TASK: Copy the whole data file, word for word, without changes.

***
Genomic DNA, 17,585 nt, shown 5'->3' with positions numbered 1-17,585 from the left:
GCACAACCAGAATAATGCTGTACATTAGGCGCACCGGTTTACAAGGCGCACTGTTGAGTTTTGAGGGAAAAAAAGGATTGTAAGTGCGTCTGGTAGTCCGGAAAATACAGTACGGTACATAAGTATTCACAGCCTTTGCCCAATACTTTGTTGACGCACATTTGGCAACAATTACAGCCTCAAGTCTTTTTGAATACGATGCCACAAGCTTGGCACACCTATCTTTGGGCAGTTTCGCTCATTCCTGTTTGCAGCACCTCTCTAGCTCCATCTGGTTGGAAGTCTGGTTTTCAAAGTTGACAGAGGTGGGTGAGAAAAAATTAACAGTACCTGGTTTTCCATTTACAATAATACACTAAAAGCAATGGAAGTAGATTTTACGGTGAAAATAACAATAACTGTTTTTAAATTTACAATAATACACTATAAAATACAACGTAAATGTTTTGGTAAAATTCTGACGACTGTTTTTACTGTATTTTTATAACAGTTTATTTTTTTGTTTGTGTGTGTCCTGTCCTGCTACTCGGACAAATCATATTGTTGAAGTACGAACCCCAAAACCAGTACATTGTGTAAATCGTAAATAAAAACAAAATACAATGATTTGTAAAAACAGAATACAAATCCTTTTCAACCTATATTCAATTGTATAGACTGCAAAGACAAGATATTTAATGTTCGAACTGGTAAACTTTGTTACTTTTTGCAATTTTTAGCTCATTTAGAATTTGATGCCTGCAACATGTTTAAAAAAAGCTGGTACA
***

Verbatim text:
Genomic DNA, 17,585 nt, shown 5'->3' with positions numbered 1-17,585 from the left:
GCACAACCAGAATAATGCTGTACATTAGGCGCACCGGTTTACAAGGCGCACTGTTGAGTTTTGAGGGAAAAAAAGGATTGTAAGTGCGTCTGGTAGTCCGGAAAATACAGTACGGTACATAAGTATTCACAGCCTTTGCCCAATACTTTGTTGACGCACATTTGGCAACAATTACAGCCTCAAGTCTTTTTGAATACGATGCCACAAGCTTGGCACACCTATCTTTGGGCAGTTTCGCTCATTCCTGTTTGCAGCACCTCTCTAGCTCCATCTGGTTGGAAGTCTGGTTTTCAAAGTTGACAGAGGTGGGTGAGAAAAAATTAACAGTACCTGGTTTTCCATTTACAATAATACACTAAAAGCAATGGAAGTAGATTTTACGGTGAAAATAACAATAACTGTTTTTAAATTTACAATAATACACTATAAAATACAACGTAAATGTTTTGGTAAAATTCTGACGACTGTTTTTACTGTATTTTTATAACAGTTTATTTTTTTGTTTGTGTGTGTCCTGTCCTGCTACTCGGACAAATCATATTGTTGAAGTACGAACCCCAAAACCAGTACATTGTGTAAATCGTAAATAAAAACAAAATACAATGATTTGTAAAAACAGAATACAAATCCTTTTCAACCTATATTCAATTGTATAGACTGCAAAGACAAGATATTTAATGTTCGAACTGGTAAACTTTGTTACTTTTTGCAATTTTTAGCTCATTTAGAATTTGATGCCTGCAACATGTTTAAAAAAAGCTGGTACA